Transportation is critical to quality of life for residents across Salt Lake City, both economically and physically. Whether it’s because of dangerous potholes, limited reach and frequency of public transit, or unsafe bike lanes, traveling through our city shouldn’t feel like navigating an obstacle course. Getting around Salt Lake City should be easy and affordable.
With dramatic population growth all along the Wasatch Front and major economic growth in Salt Lake City, we cannot afford to wait for incremental improvements to our public transit system. For the sake of our air, our economy, and our residents’ cost of living, we need a dramatic shift in the availability and affordability of public transit.
Compounding the urgency: Too many of our neighbors face rising rents and economic insecurity. Transportation is the second largest category on a household budget, equating to an average 20 percent of monthly expenses. We need to lower that cost for Salt Lake City residents.
Fixing our roads and prioritizing infrastructure makes environmental, social, and business sense for Salt Lake City. As mayor, Erin will also make transit more convenient and affordable for residents or commuters, helping them leave their cars at home and take public transportation, walk, or use bikes or scooters more frequently.
As a city councilwoman, Erin has focused on improving roads, transportation and city infrastructure. During her six years of service to the city, Erin:
Taxpayer dollars are an important tool for growing our city, but they should not be all that is paying for all the growth our city is facing. Without assistance from other types of funding such as impact fees or federal funding, our taxpayer dollars are stretched too thin. Erin will work aggressively to increase outside funding streams like federal grants and county transportation grants for infrastructure, so we can repair our roads and grow mobility options.
As mayor, Erin will:
When developers build projects in Salt Lake City, they pay “impact fees” to help defray the city’s costs for the additional parks, roads, and city services needed because of the project. The city has a period of six years to invest those fees before they expire. During the current administration, $3.2 million in impact fees have been returned to developers because the administration lacked a plan to invest them. This is a huge missed opportunity. The City Council even allocated funding so the administration to update the required Impact Fee Facility Plan, but the administration still has not completed the work and dollars continue to be returned to developers.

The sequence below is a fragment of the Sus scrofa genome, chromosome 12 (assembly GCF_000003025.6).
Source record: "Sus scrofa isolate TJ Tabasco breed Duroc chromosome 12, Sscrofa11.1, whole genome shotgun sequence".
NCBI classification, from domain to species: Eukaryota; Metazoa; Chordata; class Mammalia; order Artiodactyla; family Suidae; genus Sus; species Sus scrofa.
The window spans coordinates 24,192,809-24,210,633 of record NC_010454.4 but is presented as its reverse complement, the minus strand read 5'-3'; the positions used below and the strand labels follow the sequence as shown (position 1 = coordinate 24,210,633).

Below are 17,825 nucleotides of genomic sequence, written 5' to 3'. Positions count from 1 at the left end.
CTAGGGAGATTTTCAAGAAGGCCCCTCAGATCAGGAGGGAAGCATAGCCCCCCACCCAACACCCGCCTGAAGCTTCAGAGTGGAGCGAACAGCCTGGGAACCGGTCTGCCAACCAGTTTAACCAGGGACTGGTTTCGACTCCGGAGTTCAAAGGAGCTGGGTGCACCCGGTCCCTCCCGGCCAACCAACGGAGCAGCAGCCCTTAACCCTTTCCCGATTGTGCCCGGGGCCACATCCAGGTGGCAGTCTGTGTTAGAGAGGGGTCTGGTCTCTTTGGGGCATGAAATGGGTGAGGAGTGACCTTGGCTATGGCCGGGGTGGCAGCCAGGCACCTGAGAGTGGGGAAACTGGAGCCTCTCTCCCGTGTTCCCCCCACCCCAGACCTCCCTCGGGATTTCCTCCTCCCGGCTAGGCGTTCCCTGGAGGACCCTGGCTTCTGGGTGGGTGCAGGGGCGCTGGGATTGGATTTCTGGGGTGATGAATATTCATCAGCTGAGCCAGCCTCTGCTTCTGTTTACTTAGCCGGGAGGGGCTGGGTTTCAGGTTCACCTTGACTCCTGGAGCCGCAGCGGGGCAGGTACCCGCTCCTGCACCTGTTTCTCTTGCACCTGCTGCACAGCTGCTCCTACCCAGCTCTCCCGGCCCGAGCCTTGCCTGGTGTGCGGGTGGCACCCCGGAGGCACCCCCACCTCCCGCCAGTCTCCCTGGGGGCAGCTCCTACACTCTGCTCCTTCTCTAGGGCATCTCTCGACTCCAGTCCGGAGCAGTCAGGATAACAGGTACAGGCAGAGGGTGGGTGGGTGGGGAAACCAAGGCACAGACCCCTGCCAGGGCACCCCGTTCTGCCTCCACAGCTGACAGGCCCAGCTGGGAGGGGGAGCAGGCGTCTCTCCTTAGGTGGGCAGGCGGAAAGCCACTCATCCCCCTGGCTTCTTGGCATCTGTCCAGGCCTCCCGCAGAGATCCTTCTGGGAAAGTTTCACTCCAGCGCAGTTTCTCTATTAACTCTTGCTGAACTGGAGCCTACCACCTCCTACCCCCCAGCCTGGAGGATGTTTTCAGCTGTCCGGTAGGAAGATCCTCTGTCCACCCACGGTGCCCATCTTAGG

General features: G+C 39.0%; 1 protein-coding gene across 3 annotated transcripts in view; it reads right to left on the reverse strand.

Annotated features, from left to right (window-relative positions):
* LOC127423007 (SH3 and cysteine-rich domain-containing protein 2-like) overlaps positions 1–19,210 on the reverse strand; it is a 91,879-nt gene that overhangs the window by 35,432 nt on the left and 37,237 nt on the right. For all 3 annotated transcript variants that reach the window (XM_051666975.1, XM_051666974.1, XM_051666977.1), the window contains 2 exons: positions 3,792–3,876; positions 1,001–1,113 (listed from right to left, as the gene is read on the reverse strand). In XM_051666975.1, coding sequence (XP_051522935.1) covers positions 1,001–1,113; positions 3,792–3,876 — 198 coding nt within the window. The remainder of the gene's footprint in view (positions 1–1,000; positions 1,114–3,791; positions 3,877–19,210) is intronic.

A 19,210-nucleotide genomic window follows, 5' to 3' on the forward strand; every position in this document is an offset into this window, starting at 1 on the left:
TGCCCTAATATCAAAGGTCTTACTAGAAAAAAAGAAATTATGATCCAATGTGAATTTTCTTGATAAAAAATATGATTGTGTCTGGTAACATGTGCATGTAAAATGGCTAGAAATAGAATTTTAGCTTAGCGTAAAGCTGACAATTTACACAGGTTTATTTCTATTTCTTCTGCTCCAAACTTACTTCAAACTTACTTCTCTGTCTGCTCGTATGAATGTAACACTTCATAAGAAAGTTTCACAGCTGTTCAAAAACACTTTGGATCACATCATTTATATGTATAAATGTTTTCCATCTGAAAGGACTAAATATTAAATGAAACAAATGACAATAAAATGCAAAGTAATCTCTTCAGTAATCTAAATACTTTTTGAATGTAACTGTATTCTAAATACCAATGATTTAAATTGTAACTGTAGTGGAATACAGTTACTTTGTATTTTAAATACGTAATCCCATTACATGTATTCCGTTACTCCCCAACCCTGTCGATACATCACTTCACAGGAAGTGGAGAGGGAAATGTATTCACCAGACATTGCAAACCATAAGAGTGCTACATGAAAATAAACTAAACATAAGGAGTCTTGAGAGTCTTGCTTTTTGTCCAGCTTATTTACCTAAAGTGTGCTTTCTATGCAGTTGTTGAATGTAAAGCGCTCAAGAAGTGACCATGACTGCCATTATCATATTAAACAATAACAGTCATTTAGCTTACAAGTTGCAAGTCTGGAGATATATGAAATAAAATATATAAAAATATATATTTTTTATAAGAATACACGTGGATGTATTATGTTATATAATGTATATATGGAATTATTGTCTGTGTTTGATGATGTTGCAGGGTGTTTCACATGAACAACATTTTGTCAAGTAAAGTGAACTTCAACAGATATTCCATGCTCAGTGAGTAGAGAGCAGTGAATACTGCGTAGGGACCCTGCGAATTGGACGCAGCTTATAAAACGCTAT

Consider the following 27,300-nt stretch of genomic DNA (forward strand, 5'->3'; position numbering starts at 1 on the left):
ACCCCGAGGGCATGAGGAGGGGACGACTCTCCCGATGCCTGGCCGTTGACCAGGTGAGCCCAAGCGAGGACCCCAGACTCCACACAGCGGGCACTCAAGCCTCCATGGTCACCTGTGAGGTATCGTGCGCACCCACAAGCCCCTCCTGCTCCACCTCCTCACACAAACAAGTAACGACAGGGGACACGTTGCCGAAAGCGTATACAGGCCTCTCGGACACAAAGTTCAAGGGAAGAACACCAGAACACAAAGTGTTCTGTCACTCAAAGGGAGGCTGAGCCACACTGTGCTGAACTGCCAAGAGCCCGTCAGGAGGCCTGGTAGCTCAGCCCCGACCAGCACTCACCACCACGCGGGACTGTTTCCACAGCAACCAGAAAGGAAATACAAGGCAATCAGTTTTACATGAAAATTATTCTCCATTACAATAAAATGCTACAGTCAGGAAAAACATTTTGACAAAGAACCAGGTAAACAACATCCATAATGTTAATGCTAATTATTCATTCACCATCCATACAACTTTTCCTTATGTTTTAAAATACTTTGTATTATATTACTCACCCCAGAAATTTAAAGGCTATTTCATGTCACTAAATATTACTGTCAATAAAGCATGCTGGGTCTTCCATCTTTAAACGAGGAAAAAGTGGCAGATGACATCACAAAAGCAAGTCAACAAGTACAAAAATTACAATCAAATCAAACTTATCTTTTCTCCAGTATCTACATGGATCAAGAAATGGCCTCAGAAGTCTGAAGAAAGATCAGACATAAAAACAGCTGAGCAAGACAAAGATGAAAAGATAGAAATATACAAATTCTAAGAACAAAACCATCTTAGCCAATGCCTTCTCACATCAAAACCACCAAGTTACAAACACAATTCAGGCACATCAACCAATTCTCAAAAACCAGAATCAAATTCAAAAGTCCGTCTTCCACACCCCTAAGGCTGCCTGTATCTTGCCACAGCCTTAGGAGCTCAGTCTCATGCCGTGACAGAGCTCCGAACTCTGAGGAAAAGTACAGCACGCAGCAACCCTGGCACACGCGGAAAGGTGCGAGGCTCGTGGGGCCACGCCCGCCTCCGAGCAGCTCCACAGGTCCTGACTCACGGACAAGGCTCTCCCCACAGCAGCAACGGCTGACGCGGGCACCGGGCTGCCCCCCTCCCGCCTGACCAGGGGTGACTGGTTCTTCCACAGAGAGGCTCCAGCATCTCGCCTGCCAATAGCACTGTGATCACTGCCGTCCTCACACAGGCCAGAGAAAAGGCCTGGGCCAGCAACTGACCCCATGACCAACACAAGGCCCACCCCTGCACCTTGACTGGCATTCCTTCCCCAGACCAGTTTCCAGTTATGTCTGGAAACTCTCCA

The city needs a mayor who will work to invest impact fees back into our community, where they belong. As mayor, Erin will prioritize updates to the impact fee process and work with the City Council to ensure we are using those dollars wisely.
Salt Lake City has not produced Transportation Master Plan for more than two decades. We need a plan that keeps up with the robust commercial and residential growth that both the city and region are experiencing. Such an update could bolster the city’s recent Transit Master Plan, leveraging mutual priorities to expand our multi-modal transportation needs. Undertaking any new master-planning process requires financial and talent resources, extensive community and stakeholder outreach, and a political willingness to not only adopt, but implement the plan. As mayor, Erin will build and begin implementing a new transportation master plan that ensures today’s investments build a better future.